Friday, February 16, 2007

Clear Air

So if all the boats in Tacticat are sailing at the same speed, why is that some of them seem to pull ahead in the race and others fall behind?

It's just like real estate. The answer is location, location, location. Or as Stuart Walker would say Positioning: The Logic if Sailboat Racing.

I already wrote a post about one way to go faster: find the stronger wind. Another vital key to boatspeed and racing success in Tacticat is to sail in clear air. Don't get caught in the wind shadow of another boat. Just like real sailboat racing again.

It's actually easier in Tacticat than it is in real life to know if you're in another boat's wind shadow. Hit the S key and you will see the shadows cast by every boat. And if you hit the E key you will see a text display of various aspects of boat performance. The percentage shown against the word "Free" will be 100% when you are sailing in clear air and less if you are in dirty air or a wind shadow.

So when should you check if you are in clear air? Basically any time you are near other boats. Upwind and downwind. When you tack or gybe. When boats tack or gybe on your wind. Working upwind you want a lane where you will have clear air. Downwind you don't want another boat on your wind. Immediately after the start you need clear air. After you have rounded a mark you want clear air. Think about it. Plan ahead. What will you do if that boat tacks on your wind? Where should you tack to approach the mark in clear air?

To me this is one of the most valuable teaching aspects of Tacticat. It is constantly letting you know how to position yourself with respect to other boats to keep your wind clear. After a while playing it you will absorb the lessons and positioning will become second nature. Do you have a lane which enables you to tack on every shift and still be in clear air? Should you tack before or after that boat near to you? It will all become natural the more you play.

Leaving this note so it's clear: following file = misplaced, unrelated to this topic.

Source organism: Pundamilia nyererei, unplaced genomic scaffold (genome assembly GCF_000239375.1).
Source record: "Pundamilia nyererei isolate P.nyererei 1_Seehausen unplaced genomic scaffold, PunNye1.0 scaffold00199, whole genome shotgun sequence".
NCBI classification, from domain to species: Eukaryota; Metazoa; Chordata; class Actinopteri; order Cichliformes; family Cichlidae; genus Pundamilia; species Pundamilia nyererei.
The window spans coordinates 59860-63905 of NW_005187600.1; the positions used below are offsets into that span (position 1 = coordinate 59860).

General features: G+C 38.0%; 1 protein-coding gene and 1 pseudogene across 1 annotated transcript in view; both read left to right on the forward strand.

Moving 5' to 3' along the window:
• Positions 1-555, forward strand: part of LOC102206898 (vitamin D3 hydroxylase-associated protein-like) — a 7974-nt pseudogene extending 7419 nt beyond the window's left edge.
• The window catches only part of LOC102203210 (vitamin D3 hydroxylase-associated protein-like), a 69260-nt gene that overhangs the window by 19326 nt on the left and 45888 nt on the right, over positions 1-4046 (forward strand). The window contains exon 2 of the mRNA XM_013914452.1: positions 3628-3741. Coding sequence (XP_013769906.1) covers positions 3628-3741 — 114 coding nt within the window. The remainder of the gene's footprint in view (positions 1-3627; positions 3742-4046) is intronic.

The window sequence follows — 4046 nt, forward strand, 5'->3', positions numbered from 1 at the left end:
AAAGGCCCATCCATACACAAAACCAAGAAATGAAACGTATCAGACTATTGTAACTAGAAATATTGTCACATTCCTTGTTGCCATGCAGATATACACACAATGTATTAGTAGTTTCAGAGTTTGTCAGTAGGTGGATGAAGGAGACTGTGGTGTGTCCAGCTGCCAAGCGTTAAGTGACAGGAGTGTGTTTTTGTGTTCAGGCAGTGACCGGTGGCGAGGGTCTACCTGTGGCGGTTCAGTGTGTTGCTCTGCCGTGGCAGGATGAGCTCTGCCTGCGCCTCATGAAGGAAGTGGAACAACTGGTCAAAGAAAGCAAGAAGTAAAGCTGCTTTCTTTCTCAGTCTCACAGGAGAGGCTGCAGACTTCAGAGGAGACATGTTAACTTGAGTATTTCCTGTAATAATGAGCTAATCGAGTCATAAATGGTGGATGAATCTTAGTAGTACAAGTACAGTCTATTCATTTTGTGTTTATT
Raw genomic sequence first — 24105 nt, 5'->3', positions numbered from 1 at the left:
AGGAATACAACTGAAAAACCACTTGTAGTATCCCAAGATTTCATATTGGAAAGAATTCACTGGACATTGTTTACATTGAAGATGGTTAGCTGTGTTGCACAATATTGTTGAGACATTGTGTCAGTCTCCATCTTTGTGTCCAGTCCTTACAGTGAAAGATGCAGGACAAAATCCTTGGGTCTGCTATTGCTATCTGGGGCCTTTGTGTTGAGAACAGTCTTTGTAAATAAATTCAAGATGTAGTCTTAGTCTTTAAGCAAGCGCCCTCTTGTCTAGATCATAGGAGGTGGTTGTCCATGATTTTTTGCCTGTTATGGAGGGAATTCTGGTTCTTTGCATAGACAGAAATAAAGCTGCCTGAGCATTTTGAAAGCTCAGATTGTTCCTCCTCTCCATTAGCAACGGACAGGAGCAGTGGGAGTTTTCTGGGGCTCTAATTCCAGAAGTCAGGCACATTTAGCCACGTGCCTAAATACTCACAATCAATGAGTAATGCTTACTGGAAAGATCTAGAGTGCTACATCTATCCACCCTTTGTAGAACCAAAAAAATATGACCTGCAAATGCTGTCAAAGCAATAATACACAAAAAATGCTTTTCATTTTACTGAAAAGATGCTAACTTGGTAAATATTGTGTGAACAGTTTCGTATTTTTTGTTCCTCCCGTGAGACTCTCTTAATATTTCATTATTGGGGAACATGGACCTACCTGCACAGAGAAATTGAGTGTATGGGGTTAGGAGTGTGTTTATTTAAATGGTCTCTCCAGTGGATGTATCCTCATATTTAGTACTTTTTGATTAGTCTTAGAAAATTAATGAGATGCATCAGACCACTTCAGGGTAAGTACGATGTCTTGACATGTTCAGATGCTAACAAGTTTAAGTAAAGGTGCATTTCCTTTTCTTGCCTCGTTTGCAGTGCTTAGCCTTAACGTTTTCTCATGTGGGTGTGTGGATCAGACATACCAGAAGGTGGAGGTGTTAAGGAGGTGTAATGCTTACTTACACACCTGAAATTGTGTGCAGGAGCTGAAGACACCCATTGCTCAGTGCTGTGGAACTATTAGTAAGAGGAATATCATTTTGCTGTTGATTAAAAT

And then it will become even more interesting because you will move on from playing a defensive game and start to become aggressive about using your wind shadow to slow down other boats.

Be mean. Be nasty. It's fun.

And just to reinforce my message that looking for clear air in the silly game of Tacticat will serve you well when you play the equally silly game of real life sailboat racing, here's an article from Sailing World about Top of the Beat Tactics.

Location, location, location. Be a "vulture".

5 comments:

EVK4 said...

How realistic is the shadow? That alone might get me playing. Good post.

Tillerman said...

Great question Edward. My own feeling is that the effect of being in a Tacticat Laser's windshadow or dirty air is quite realistic, i.e. the amount you are slowed down by being lee-bowed or dead downwind of another boat seems about right. Conversely where you need to be with respect to other boat to have a clear lane feels right too.

But I really only know Lasers so can't comment on whether the skiff and cat simulations are as good in this respect.

Do other Tacticat players have views on this question?

frankie said...

In the middle of the Pacific ocean it's clear air everywhere and no boat shadows... Don't you get tired of having to sail faster than someone else all the time? Don't you ever sail just for the heck of it? On a real boat?

Tillerman said...

Hi frankie. Ain't it grand that there are so many different kinds of sailing that can be enjoyed in so many different ways?

And no I never seem to get tired of racing. But yes I do often sail just for the heck of it.

May your air ever be clear.

JSW225 said...

The Skiff shadows aren't correct. When they are moving downwind, they are often moving faster then the wind, hence they should cast no downwind shadow, but only a tail wind shadow. As the boat moves faster and faster, it'll leave a larger tail wind shadow.

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